For many years, this would have been my perspective on the tragedy playing out in Syria right now. My worldview insulated my empathy from connecting with people who felt distant or foreign. That all changed for me eight years ago, after having a life-changing experience while living in a community dealing with senseless violence. Like many of you reading this, there are moments where your life's perspective shifts, where you start seeing "the other" not as fundamentally different, but as fundamentally connected. This moment changed me.
On Aug. 21, over 1,400 people, including hundreds of children, were indiscriminately killed by a powerful chemical weapon attack near the Syrian capital of Damascus. And through all of the coverage of this event and the global debate that ensued, I have been wondering: Who were these people? What were the names of the kids, their hopes, their dreams, the life ahead of them? In all the coverage, we don't talk much about that or the actual experience that those in Syria have been going through.
When the victims of the most extreme forms of violence are not really seen, we do not think of them as real, and as a result we do not feel their pain. We hear the news and process it through a hypothetical, detached, statistical, and sometimes even politically-calculated lens. The humanity goes missing.
Therefore, before we engage in any other debate about the response to the conflict in Syria, let's all consider if that chemical weapon attack happened in your hometown. Seriously, think about it. An odorless, colorless gas enters your house. Searing eye pain and vomiting start. You see your neighbor stepping out into the street choking. Your dog, whimpering in your backyard trying to gather her breath. Your family, dousing themselves with water trying to get the chemical out of their system. There is nowhere to run, there is nowhere safe, there is no white flag that you can raise. Nothing. You literally have no options.
So here is the fundamental question -- as a human being living here on planet Earth, where does our responsibility stop? Is there a distance that we can say is too far? Is there a national identity so strong that the humanity of the people living outside of it do not matter? Is there some ethnic group so different, that no matter what happens to them we can say it does not affect us?
We know that confronting violence is extremely difficult and complicated. On top of that, our spirit is tired from many other recent conflicts. We are confronted by our pledge "never again" seemingly too often. But tiredness is not a reason to sit on the sidelines. Sitting on the sidelines is not neutral and in no way morally superior. Of all of the scenarios of how future decisions impact the lives of people on the ground, doing nothing is most undoubtedly the surest of them all.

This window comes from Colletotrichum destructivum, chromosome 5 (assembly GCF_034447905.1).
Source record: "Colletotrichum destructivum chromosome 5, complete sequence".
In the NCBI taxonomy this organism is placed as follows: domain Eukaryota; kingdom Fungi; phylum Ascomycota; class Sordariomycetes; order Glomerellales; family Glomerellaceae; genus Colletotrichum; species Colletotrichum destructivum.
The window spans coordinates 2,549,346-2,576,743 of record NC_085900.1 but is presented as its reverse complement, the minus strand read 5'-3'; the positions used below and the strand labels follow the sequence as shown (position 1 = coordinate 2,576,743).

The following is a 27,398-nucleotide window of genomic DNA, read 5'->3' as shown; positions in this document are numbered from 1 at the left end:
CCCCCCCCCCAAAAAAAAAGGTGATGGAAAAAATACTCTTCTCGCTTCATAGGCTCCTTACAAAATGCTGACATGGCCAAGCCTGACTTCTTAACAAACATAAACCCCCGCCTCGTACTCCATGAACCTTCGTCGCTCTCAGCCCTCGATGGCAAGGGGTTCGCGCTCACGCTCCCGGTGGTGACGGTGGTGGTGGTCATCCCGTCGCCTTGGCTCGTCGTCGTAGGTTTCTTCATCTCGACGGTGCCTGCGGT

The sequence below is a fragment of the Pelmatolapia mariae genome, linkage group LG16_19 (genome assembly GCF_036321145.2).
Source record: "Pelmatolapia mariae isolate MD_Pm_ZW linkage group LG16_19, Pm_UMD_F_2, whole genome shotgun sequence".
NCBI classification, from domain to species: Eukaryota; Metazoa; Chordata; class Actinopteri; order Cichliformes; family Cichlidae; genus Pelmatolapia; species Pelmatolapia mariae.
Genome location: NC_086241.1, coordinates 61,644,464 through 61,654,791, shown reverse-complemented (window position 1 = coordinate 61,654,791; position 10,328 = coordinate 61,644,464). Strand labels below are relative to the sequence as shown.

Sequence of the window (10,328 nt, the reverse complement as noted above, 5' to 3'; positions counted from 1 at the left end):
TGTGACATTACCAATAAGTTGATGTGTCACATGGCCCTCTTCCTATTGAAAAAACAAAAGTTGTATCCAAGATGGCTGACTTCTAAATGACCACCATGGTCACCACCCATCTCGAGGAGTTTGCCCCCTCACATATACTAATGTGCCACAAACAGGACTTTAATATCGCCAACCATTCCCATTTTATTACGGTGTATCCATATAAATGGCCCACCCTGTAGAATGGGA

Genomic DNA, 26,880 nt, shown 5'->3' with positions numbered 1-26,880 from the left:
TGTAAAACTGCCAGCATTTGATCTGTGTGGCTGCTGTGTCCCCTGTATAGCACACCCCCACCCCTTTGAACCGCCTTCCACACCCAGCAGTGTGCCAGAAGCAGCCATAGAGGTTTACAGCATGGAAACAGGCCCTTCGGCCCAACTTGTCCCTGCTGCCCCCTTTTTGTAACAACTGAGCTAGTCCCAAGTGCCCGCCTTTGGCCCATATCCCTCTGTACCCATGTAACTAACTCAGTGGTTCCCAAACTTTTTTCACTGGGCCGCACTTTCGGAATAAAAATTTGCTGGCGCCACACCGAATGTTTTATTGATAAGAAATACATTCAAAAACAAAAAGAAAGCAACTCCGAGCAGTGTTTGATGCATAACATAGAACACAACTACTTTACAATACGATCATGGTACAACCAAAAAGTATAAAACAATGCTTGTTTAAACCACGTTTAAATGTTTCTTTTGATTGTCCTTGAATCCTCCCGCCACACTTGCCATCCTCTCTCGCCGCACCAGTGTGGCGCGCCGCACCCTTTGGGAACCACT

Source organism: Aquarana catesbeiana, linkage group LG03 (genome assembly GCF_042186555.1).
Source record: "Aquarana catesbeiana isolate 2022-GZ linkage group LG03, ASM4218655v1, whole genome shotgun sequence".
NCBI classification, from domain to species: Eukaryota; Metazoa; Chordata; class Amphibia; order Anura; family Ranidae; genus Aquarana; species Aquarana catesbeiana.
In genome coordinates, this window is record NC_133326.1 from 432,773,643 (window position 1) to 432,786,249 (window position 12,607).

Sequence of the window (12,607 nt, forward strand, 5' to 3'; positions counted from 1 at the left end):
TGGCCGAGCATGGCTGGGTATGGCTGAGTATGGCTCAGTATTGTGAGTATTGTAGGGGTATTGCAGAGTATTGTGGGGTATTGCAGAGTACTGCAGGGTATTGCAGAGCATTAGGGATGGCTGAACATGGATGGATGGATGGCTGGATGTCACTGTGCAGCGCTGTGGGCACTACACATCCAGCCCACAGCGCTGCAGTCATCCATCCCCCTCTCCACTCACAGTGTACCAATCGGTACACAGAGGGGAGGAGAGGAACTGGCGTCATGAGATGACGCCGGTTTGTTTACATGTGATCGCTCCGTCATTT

In my eight years with Invisible Children traveling to communities facing extreme violence, I've seen that it does not stop there. The entire progress of a society is halted and a whole generation grows up with the physiological wounds of war. People flee for safety, social infrastructures crumble, and communities are uprooted. This is why we as a community in this world must help protect the most vulnerable among us -- even when it is hard. We as individuals must have a resolve to do what we can, with what we have, wherever we are.
Over the next few days, our world leaders will have to make the best possible decisions that they can while considering thousands of factors, a lot of assumptions, and a ton of hypotheticals. But to me, one thing is clear -- the world needs a new system for dealing with the worst crimes against humanity. Leaving it up to specific nation states that have to jockey through the domestic and geo-political debates does not do justice to the innocent people dying on the ground. Over time, we need to build a new independent system that responds immediately to specific crimes, because the international justice mechanisms that exist are just not good enough.
In the meantime, when we discuss what the world should do in Syria or any other situation of mass-violence on our planet, let's at least set a starting point for the conversation and remind each other that we are talking about real human beings. And under the belief that all people have equal and inherent value, let's hold our world accountable to do more, including the one thing that we can ALL agree on: supporting the women, children, and families who are living in fear or pain.
This summer, a former Invisible Children intern and activist, Sara Jawhari, documented the stories of Syrian refugees at Akila Hospital and Zaatari refugee camp in Amman, Jordan, for non-profit organization Syria Relief and Development.
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